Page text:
Overdoses of drugs, particularly prescription painkillers and heroin, have overtaken AIDS to become the leading cause of death of homeless adults, according to a study of homeless residents of Boston.
The finding came from a five-year study of homeless adults who received treatment from the Boston Health Care for the Homeless Program, though its broad conclusions apply to homeless populations in many urban parts of the United States, the study's author and homeless advocates said.
The tripling in the rate of death by drug overdose reflects an overall rise in pain-killer abuse, said Dr. Travis Baggett of Massachusetts General Hospital, the lead author of the study, to be published next month in the journal JAMA Internal Medicine.
"This trend is happening across the country, in non-homeless populations too," Baggett said. "Homeless people tend to experience in a magnified way the health issues that are going on the general population."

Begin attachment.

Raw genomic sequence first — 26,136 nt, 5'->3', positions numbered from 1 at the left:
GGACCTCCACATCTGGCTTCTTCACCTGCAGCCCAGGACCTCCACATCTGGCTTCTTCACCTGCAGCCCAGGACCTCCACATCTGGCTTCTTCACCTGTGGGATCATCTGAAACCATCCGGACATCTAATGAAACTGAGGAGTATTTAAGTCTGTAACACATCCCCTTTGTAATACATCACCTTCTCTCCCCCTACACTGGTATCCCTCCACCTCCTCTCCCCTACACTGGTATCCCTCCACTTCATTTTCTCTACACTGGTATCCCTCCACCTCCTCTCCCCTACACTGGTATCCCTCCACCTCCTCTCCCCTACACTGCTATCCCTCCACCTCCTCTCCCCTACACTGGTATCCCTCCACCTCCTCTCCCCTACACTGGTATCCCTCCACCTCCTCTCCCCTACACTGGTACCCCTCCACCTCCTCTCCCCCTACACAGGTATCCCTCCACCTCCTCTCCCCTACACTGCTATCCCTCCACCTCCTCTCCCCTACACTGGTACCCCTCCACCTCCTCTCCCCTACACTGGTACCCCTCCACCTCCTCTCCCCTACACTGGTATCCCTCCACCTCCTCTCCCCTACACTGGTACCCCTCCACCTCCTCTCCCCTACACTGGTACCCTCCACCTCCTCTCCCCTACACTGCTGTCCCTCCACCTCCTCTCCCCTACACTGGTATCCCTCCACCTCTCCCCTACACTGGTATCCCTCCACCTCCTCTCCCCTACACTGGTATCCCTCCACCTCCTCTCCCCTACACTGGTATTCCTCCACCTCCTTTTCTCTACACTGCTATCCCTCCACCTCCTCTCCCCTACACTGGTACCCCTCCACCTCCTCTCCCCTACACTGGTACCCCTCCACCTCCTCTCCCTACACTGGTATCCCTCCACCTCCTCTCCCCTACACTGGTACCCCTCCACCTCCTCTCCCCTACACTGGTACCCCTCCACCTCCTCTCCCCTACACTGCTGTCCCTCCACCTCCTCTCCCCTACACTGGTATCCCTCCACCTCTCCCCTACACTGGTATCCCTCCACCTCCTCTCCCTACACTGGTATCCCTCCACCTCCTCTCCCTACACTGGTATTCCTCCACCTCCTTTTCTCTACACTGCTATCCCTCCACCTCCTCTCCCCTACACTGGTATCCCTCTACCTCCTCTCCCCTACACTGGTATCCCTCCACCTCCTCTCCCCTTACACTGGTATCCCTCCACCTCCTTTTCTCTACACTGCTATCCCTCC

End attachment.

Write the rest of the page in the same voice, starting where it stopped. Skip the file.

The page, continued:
The study, which tracked 28,033 homeless adults from 2003 through 2008, found that of the 17 percent who died during the study period died of drug overdoses while 6 percent died of causes related to HIV, the virus that causes AIDS.
That is a rough reversal of the trend found in a similar study 15 years earlier, when 6 percent of deaths were due to drug overdose and 18 percent due to AIDS.
After the drug overdoses, the second- and third-leading causes of death in the most recent study were cancer, which accounted each for about 16 percent of the deaths.
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